How they mislead on unemployment:
Let's start with those unemployment claims. The House Republicans in the video are crowing about Mississippi's unemployment numbers. Sure they are the lowest they've been since 2008, which was right before the lending scandals that wrecked Wall Street and sunk the economy. But when we take a look at Mississippi's numbers in a bigger context, we see that Mississippi's unemployment numbers have dropped in accordance with the national unemployment numbers:
It's pretty hard to honestly claim credit for something when your numbers are a carbon-copy of the national numbers. But what about other states? How did our neighbors do?
Well, Alabama somewhat mirrored the federal employment rebound, but actually had a moment where their unemployment numbers were below the national average. And that's starting from a point where they were actually worse off than we were after the crash of 2008:
And Arkansas? They've been under the national average and much better off than us for a long time:
As for Louisiana, I'm sure there were plenty of snide remarks about how their job market was as bad as ours this time last year:
So Republicans can crow all they want, Mississippi is still the worst place in the South to try to find a job.
How they mislead on tax cuts and the budget:
Rep. Jeff Smith (R - Columbus), is seen in the video boasting about tax cuts for small businesses helping to grow the state's economy. And then Rep. Herb Frierson (R - Poplarville) comes on to say that House Republicans have magically and singlehandedly turned a $587M budget hole into a $410M budget surplus. Well, the state's economy hasn't grown in response to any state action, as shown above. But that won't stop the Republicans from trying to claim credit for it, of course. (What are they going to do after all, thank Obama?!?) So what gives?
There's really no better way of explaining this than Sarah Miller's piece in the Meridian Star from April of 2014. Here's a lengthy quote:
So what the Republicans are really excited about is using money from the national economic rebound to fund the tax cuts Rep. Smith is talking about instead of rehiring the teachers that were fired in the wake of the Great Recession.Did we really have a surplus in the state budget? It depends on what you mean by surplus. The surplus created by the recent increase in revenue estimates for creation of next year’s budget means that we have had more money than we expected, not more than we need.While revenues are finally rebounding, they are coming up from a deep trough that caused, among other things, teacher layoffs, reduced per pupil spending at grade schools and high schools, increased college tuition rates, and a dramatic shortage of state troopers.The revenue surplus is due to understandably conservative revenue estimates that were far below actual revenue collections and spending that was kept largely at recessionary levels. Needs have grown, but state support for education, public safety, and other things that bolster our economy has just recently gotten back up to 2008 levels. Furthermore, providing those services has gotten more expensive, so spending at 2008 levels actually gets us less than it did in 2008.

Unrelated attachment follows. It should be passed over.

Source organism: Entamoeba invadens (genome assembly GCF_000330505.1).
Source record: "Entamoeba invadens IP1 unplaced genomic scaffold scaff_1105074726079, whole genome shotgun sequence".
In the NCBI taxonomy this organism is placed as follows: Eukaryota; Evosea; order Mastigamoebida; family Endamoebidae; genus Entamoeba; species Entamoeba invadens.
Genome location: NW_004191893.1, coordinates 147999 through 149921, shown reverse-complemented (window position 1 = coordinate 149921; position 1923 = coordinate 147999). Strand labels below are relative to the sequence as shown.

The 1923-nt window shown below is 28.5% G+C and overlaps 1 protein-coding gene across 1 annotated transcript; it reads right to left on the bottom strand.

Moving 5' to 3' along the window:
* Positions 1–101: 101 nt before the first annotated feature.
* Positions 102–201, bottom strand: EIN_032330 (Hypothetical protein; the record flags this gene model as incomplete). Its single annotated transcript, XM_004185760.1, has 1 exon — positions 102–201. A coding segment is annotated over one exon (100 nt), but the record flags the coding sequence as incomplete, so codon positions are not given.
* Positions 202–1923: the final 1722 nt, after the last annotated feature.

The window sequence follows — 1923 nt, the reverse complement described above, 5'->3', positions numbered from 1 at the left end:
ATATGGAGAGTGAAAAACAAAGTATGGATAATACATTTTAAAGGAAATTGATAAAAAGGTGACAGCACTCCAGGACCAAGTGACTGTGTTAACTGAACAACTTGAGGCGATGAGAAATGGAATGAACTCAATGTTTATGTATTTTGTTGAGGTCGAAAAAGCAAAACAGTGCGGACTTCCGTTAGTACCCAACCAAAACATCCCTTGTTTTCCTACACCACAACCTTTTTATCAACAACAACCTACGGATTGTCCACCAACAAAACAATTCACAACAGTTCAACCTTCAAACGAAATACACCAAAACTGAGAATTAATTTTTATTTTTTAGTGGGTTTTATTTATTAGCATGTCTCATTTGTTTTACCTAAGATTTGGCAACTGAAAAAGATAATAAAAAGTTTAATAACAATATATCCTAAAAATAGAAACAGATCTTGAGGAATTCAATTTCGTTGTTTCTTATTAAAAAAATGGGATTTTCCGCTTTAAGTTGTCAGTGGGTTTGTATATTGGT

It's funny that Rep. Frierson mentioned there has been a $1B turnaround. Why is that funny? Because Republicans in the House have also underfunded education by $260M a year for four years. You do the math.
What have they really been up to for the last four years?
Well aside from getting fat on lobbyist's steak dinners while gutting education, not much, actually. They did vote to give tax breaks to out-of-state corporations like Wal-mart. They also refused to allow our federal tax dollars to come back to Mississippi to pay our doctors and nurses so that our hospitals wouldn't go bankrupt. And they voted to penalize workers who were hurt on the job. As far as legislative accomplishments go, that's not much to crow about.